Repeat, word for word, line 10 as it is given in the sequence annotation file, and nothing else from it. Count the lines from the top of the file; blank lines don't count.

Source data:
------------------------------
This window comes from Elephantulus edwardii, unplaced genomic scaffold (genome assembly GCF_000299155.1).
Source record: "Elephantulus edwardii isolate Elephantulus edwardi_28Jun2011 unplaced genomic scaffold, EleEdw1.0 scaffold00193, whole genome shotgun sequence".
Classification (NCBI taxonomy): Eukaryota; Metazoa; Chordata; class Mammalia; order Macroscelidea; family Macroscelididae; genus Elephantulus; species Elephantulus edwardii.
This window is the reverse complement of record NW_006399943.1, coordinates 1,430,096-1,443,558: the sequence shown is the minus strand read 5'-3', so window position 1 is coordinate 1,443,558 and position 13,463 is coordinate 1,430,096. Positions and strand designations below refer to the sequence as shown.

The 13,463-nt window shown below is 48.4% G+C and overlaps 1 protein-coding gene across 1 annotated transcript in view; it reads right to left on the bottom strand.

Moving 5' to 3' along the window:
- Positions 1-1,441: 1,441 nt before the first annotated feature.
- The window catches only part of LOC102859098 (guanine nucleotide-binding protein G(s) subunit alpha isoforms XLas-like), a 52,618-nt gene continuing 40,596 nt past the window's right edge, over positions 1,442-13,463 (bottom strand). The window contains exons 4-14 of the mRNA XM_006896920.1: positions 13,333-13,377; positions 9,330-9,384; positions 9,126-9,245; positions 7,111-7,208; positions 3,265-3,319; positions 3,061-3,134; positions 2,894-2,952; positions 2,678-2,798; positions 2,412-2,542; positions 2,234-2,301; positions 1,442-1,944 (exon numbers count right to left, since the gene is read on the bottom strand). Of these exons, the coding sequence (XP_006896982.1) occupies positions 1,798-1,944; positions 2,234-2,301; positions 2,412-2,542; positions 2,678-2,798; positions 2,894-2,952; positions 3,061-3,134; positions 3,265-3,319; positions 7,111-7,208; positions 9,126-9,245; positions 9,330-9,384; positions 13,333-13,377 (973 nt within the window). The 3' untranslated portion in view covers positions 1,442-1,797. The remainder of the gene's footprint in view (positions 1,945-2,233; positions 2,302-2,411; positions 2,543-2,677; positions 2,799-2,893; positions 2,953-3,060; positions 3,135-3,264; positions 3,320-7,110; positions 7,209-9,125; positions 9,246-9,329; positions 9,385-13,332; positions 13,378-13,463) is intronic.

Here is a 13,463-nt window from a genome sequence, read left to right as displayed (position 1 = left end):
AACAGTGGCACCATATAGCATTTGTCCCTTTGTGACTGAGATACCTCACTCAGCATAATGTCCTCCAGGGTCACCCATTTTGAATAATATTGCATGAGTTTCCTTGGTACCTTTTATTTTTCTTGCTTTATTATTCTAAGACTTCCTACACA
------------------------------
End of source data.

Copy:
AACAGTGGCACCATATAGCATTTGTCCCTTTGTGACTGAGATACCTCACTCAGCATAATGTCCTCCAGGGTCACCCATTTTGAATAATATTGCATGAGTTTCCTTGGTACCTTTTATTTTTCTTGCTTTATTATTCTAAGACTTCCTACACA